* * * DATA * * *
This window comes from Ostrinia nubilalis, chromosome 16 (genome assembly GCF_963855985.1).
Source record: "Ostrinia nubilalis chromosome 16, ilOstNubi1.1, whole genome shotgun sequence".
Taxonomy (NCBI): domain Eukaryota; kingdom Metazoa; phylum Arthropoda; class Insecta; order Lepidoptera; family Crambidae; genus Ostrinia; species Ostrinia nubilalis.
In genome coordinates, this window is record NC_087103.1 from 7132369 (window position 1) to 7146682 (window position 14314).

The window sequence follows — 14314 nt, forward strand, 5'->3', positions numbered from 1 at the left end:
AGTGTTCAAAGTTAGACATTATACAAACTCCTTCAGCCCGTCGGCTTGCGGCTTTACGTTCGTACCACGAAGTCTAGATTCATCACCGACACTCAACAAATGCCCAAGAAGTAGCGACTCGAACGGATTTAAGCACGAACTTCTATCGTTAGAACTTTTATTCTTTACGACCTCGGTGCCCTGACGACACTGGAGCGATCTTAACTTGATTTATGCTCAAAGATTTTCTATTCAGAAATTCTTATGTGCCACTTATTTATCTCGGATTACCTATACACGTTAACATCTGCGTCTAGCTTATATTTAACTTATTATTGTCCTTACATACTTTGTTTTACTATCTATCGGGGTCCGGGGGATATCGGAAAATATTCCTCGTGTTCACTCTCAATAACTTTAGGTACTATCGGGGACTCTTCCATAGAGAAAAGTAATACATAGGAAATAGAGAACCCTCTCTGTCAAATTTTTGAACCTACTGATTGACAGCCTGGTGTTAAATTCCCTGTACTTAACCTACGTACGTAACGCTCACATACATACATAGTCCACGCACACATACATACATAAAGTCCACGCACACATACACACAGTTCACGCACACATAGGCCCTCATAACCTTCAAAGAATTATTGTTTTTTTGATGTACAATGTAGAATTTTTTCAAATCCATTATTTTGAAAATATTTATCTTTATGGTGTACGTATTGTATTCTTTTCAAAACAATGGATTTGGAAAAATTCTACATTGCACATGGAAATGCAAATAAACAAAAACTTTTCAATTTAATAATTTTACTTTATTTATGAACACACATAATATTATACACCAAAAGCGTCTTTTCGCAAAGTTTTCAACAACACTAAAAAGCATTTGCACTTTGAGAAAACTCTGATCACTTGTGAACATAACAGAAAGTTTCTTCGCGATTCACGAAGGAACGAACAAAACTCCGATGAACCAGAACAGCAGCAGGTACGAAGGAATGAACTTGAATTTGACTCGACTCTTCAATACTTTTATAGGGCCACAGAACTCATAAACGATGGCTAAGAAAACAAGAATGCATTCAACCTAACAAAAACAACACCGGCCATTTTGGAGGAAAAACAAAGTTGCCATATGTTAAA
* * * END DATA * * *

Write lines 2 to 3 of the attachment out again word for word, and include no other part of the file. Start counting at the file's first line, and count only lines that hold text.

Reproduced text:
Source record: "Ostrinia nubilalis chromosome 16, ilOstNubi1.1, whole genome shotgun sequence".
Taxonomy (NCBI): domain Eukaryota; kingdom Metazoa; phylum Arthropoda; class Insecta; order Lepidoptera; family Crambidae; genus Ostrinia; species Ostrinia nubilalis.